Not just anyone can direct The Flash.
To be up for a chance at helming the solo movie for DC’s favorite speedster, a director needs a lot of skills.
Talent at directing is a must, obviously. So is the ability to work under pressure, and a complete lack of personal vision, so that DC executives can tell you exactly what to do every day.
Most importantly, though, you need patience. Lots and lots of patience. If you want to get the chance to direct the Flash movie, you don’t just need to be offered the job. You also have to endure constant meddling from the studio, for long enough to actually make it into the director’s chair for filming.
Rick Famuyiwa, the third director attached to the project, didn’t have enough patience, it turns out.
The director walked away from the project last week, citing “creative differences”, which by now all movie fans know to be code for “Man, the studio bosses at Warner Bros are absolutely insane!”
Now, though, Ezra Miller, who plays the Flash in the DCEU, has given his own opinion on what is needed from a Flash director:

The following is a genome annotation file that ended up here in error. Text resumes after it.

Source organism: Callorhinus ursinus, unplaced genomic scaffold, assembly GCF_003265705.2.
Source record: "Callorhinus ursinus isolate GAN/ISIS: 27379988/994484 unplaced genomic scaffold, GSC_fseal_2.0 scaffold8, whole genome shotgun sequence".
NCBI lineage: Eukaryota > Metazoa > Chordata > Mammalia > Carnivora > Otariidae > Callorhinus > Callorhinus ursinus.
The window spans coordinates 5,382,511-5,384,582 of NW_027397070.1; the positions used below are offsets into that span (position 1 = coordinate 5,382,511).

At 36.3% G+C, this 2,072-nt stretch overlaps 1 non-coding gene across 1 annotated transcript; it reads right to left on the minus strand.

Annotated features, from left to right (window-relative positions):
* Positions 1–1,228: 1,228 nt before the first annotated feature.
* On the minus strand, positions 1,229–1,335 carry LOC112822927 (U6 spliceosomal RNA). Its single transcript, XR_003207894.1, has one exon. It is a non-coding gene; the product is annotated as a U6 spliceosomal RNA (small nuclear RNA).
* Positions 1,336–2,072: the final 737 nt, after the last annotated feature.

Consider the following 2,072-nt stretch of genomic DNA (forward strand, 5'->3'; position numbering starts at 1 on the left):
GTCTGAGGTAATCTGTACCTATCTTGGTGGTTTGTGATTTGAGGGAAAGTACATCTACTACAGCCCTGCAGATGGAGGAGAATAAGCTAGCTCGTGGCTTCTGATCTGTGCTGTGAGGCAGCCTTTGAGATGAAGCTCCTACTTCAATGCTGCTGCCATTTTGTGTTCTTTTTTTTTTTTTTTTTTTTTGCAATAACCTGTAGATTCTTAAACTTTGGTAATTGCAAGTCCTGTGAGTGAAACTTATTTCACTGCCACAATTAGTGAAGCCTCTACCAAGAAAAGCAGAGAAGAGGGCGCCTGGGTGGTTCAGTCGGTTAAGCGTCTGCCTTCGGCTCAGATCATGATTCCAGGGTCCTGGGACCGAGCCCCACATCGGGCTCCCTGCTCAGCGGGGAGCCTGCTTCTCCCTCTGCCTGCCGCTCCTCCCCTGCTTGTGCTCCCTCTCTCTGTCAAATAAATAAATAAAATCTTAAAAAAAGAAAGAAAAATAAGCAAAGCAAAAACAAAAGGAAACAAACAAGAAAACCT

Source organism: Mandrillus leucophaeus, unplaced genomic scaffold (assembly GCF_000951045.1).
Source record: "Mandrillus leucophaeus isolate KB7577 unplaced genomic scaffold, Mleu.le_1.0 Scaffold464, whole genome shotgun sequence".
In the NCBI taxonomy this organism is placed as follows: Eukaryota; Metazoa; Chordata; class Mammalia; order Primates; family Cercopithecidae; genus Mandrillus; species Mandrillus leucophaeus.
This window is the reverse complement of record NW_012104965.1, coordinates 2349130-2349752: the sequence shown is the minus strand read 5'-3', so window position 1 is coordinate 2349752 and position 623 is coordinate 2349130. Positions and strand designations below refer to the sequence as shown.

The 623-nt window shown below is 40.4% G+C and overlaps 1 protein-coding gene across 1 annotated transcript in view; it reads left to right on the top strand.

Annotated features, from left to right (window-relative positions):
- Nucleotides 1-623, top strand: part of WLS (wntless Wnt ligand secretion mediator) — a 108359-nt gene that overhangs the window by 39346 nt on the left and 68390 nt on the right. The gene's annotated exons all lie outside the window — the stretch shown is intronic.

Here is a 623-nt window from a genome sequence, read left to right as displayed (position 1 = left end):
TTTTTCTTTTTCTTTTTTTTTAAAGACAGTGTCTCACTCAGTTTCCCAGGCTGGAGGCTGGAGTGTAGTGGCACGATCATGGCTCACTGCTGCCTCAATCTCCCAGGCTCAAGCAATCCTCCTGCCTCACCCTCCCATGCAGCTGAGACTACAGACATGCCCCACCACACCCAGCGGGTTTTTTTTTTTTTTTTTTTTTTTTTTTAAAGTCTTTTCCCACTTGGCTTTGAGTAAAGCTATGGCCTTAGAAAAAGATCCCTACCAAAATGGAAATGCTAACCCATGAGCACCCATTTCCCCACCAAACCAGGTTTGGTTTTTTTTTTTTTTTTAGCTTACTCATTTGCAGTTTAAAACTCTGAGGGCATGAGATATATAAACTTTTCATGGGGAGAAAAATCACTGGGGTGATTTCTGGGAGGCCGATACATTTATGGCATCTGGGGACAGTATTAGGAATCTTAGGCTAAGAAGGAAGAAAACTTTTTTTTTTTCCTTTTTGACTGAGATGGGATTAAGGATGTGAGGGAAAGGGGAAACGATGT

“I think that the most important quality is the open heart. I think that The Flash has to be a story that is heartfelt. Because I think that's where the lightning really is.”
Excuse me while I go vomit up a rainbow.
Miller’s comments may sound pretty hippie-dippie from first glance, but there’s probably a lot of tactful maneuvering going through the young actor’s head at any given time while discussing his solo movie.
Nobody’s being fooled by DC’s smokescreen of attempts to make it seem like The Flash movie isn’t in trouble. Burning through three different creative teams in such short succession highlight that nobody really wants to take on this movie, and that those who do, soon regret their decision.
There’s a lot of speculation about how DC executives are treating their directors in order for The Flash to run into so much trouble. It seems that, having given Zack Snyder free reign to indulge his superhero murder fantasies for too long, Warner Bros are now stepping in to meddle in as many elements of their movies as possible.
Giving directors any degree of freedom is risky. Movies are safer when they’re made by committee.
Ezra Miller knows this, and is in the unfortunate position of having to defend DC’s lunacy amid a strong fan backlash.
In Miller’s mind, an “open heart” is a pretty good code for, “a lack of spine”, which is what he really wants to say. DC’s looking for a director with an incredibly bland and by-the-book vision for the film, who’ll take whatever commands he’s given from Warner Bros and never deviate from Geoff John’s singular vision.
Either that, or Rick Famuyiwa steps on puppies for fun, and Miller is genuinely hoping for someone who’s a little less heartless to helm the next fifteen minutes of pre-production on The Flash.